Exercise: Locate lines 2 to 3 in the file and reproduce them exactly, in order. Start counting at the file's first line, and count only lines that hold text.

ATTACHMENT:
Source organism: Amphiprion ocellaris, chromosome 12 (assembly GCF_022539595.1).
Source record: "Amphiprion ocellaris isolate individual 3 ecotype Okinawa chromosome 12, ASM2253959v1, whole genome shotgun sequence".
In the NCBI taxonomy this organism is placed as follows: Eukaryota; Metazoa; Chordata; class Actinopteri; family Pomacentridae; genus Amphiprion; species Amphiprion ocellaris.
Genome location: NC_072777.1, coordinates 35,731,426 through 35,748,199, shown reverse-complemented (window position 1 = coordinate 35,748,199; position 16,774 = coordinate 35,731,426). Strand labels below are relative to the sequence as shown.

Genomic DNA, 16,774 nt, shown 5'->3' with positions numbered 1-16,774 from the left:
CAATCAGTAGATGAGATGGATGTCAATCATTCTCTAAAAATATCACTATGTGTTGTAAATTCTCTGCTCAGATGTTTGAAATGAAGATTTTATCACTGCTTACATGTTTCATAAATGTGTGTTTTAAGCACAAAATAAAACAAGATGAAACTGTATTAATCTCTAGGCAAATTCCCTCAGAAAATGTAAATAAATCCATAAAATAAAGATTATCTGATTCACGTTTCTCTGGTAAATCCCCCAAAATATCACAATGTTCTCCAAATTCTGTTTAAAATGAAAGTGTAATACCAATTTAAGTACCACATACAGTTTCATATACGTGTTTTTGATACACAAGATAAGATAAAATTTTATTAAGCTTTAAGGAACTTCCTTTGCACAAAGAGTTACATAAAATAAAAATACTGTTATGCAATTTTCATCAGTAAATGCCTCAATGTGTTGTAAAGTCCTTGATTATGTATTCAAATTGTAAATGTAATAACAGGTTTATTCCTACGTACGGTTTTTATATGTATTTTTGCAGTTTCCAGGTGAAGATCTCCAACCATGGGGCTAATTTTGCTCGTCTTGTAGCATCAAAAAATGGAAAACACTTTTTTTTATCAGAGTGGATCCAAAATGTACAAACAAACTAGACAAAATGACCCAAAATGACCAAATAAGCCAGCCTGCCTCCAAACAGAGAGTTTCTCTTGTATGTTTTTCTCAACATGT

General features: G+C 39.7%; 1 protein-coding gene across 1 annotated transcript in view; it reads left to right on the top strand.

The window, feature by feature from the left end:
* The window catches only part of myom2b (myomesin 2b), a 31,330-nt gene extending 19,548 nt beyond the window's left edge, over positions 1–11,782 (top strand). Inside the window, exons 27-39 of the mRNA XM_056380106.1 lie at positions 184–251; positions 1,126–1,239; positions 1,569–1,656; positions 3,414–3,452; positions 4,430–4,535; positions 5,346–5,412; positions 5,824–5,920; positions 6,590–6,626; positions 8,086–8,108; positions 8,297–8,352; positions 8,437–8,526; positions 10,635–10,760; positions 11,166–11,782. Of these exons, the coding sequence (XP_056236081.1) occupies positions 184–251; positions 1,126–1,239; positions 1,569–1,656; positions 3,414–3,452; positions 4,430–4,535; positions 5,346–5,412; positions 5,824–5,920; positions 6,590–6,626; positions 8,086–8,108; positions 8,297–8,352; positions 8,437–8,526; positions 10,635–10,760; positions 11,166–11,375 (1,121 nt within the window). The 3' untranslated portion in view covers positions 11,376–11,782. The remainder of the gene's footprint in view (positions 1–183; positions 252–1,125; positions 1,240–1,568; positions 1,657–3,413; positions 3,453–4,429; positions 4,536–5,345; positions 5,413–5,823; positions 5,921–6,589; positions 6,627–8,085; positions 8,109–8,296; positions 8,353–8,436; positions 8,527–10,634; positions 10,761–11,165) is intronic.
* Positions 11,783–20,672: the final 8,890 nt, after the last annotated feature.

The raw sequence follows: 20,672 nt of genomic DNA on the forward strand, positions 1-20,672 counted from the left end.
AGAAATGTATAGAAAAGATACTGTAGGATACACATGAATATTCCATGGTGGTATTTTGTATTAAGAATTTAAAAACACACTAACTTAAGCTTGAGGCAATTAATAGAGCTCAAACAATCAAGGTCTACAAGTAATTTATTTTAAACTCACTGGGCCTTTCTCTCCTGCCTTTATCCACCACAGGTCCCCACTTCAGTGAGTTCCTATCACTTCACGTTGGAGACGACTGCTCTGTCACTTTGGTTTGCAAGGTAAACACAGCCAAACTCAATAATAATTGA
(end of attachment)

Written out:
Source record: "Amphiprion ocellaris isolate individual 3 ecotype Okinawa chromosome 12, ASM2253959v1, whole genome shotgun sequence".
In the NCBI taxonomy this organism is placed as follows: Eukaryota; Metazoa; Chordata; class Actinopteri; family Pomacentridae; genus Amphiprion; species Amphiprion ocellaris.